We move on from Easter themed ‘egg’ items in this post – the two items here are bird and box themed.
Shadow boxes seem to be very popular in the craft world at the moment – sometimes they are made using pre-made frames, but I based my box on a demonstration I attended by the talented Sandra Carey.
She showed us how to score, cut and fold our own frames from heavyweight (approx 290gsm) cardstock which allows custom-sized frames to be made which are both lighter and cheaper than most pre-made options.
The basic box started with a square of card 10½” x 10½” – score the card at ½”, 1½”, 2½” and 3½” on all sides. Cut two diagonals from the corners of the 2½” lines and fold the flaps inwards, then fold the scored triangles at the tip of each flap back towards the centre (see photo).
The folds on each of the score lines are then ‘burnished’ and each box corner cut in a stepped fashion (see the photo below); this allows the box corners to be stuck once it has been decorated to provide rigidity to the structure. The box is further strengthened by gluing a sheet of card to the ½” flaps on the back of the box.
My box was slightly smaller than the one outlined above and I wanted it to have the look of one of those old museum collection boxes with the typed labels and chose the theme of birds’ eggs.
The sides of the box and surrounds of the aperture were ‘aged’ with ‘Old Paper’ Distress Ink.
The gorgeous Madame Payraud papers from Papermania were particularly suited to this subject and one ‘vintage’ sheet which had a bird positioned perfectly on the top left was used to cover the front of the frame, with the piece removed for the aperture forming the background for the eggs.
Another of the sheets from the paper pad had the reproduction of a cover from a publication called ‘Nests and Eggs of Familiar Birds’ – this fit in with the theme perfectly – you can see it in the lower right corner.
I used small polystyrene eggs cut in half to provide a flat base for sticking into the box, and referring to my trusty Observer’s Book of Birds Eggs, I painted three polystyrene eggs to look like Robin, House Sparrow and Starling eggs; once the paint was dry, I gave each egg a quick burst of ‘Spray and Shine’ to make them slightly glossy, like a real egg.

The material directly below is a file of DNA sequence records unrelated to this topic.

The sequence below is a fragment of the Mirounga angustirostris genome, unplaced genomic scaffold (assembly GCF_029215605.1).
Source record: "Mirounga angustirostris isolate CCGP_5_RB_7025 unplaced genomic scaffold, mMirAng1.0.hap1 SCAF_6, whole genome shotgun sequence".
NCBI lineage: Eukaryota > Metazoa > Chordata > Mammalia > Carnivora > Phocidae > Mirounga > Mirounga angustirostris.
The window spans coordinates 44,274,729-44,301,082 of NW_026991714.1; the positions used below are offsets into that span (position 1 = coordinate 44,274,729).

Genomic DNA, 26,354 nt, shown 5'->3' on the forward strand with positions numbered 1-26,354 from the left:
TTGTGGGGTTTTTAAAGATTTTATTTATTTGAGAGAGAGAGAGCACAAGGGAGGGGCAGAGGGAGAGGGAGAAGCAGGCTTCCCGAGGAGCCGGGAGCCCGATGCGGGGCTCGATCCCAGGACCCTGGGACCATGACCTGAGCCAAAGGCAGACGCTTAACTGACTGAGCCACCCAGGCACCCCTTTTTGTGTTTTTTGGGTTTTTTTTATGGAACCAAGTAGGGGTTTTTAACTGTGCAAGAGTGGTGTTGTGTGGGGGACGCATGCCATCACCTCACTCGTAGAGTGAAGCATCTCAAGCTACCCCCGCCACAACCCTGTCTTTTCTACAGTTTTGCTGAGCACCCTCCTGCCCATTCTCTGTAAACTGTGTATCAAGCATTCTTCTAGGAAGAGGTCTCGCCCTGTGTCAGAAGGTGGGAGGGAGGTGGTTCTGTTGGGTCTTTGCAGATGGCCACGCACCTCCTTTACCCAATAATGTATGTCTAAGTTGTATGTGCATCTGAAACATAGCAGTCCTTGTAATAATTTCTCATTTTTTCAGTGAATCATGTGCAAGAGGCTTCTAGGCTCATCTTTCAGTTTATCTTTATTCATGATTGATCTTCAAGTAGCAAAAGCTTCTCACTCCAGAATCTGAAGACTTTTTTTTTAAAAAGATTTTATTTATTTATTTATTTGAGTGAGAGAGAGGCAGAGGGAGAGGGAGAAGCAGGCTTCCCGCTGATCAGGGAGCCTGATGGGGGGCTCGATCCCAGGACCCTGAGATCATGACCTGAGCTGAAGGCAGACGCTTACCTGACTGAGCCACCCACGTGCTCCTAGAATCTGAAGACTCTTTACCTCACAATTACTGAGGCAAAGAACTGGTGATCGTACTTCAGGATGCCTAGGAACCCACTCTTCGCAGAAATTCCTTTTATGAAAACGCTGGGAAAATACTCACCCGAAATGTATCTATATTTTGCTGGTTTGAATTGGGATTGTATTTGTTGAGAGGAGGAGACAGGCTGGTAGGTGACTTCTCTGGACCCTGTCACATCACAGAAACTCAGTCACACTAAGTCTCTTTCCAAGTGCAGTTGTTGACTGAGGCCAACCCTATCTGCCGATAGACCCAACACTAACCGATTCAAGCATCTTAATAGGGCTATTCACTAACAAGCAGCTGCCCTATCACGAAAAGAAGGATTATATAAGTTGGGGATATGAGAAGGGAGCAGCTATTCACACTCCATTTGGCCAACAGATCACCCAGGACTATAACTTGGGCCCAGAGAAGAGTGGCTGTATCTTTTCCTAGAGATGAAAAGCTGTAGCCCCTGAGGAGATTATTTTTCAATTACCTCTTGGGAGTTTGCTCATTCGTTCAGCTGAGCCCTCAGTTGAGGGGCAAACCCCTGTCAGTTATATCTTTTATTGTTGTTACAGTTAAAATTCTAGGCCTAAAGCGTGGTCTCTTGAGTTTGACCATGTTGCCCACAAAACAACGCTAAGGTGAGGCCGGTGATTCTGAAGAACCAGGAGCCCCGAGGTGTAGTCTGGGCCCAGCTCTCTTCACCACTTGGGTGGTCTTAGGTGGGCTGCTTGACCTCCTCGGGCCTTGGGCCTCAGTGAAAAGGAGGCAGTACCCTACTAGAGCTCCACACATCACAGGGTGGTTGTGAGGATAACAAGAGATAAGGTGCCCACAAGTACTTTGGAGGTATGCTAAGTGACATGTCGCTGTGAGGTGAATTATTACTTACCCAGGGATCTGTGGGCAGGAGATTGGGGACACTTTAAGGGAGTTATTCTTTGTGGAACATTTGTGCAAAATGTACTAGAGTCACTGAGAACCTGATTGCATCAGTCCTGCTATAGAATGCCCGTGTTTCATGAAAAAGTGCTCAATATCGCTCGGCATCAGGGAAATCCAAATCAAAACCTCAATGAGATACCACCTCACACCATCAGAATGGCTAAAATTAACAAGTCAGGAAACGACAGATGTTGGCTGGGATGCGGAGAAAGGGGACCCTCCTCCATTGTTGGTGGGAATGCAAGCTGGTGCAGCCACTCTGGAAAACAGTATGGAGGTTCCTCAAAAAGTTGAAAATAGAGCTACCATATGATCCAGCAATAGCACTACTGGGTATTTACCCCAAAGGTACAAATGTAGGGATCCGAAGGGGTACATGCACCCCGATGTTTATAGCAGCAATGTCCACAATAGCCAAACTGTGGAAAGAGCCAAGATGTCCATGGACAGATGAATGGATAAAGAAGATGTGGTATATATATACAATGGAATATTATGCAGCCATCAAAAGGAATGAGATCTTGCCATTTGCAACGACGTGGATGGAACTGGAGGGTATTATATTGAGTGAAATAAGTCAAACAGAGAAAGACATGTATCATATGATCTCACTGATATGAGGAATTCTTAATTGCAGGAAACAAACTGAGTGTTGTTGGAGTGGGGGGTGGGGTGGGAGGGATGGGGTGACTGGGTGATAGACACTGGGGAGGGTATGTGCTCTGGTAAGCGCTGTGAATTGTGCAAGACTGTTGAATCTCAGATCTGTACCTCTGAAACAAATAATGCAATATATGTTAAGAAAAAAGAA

I saw a pack of small nests lined with feathers and containing 3 speckled plastic eggs in The Works – one of these fit into the corner perfectly (kismet!!).
Final touches included using the Spellbinders Die-D-Lites die ‘Tweets’ for the ‘sparrow’ coloured bird on the front and a ‘Gorjuss’ metal frame with ‘typed’ labels for the eggs within.
Just a brief note on constructing a shadow box – the measurements given above result in a box 1” deep, 7½” high, 7½” wide, the aperture is 5½” x 5½” with a border of 1” width all around.
To calculate the measurements for a specific sized shadow box, start with your required aperture size, then add the width of the borders which will surround your aperture (remember to add left, right, top and bottom borders), add the required depth of your box (again remembering (left, right, top and bottom edges), then add ½” to all 4 edges for the flaps on which you can attach the back of your box; this will give you your initial card size and your score lines.
For example, a box with an aperture of 3” wide and 4” high, with borders of 1” and a box depth of 1” will require a pieces of card 8” wide x 9” high – see below:
Width = (aperture) 3” + (left & right borders) 1” + 1” + (left & right depth) 1” + 1”
+ (left & right back flaps) ½” + ½” = 3 + 1 + 1 + 1 + 1 + ½ + ½ = 8”
Height = (aperture) 4” + (top & bottom borders) 1” + 1” + (top & bottom depth) 1” + 1”
+ (top & bottom back flaps) ½” + ½” = 4 + 1 + 1 + 1 + 1 + ½ + ½ = 9”
Bird houses have been popular for quite a while now, but I had not got around to making one until I was playing with the Xcut nesting die set – Easter Eggs (XCU 503419).
As I got into the swing of seeing the dies not as eggs, but as shapes I began to see more and more possibilities. You may look at the next project and wonder – OK, where are the eggs?
Take another look at the roof.
The smallest of the six dies in the Xcut set reminded me of shingles – the wooden roofing material, not the painful viral disease.
I downloaded a simple birdhouse template from the internet (type ‘free birdhouse template’ into the Google Images search box to get a number of options) and created the basic birdhouse out of cardboard from packaging and/or backs of A4 note pads. I used a watered-down emulsion (from a match-pot) in a neutral colour and cut some Spellbinders D-Lites – Corner Sprigs for decoration; again I used the Spellbinders Die-D-Lites die ‘Tweets’ for my bird.
I cut approximately 130 shingles from a mixture of kraft card and a couple of sheets of Madame Payraud paper, then stuck them in overlapping rows on the roof – the roof ridge, the sprigs and the bird are also cut from Madame Payraud paper.
Obviously it took a fair amount of time to produce both these projects, but I believe that the journey is at least as much fun as arriving at the destination, if not more!
I have used my Birds’ Egg display as an entry to a Things to Alter challenge.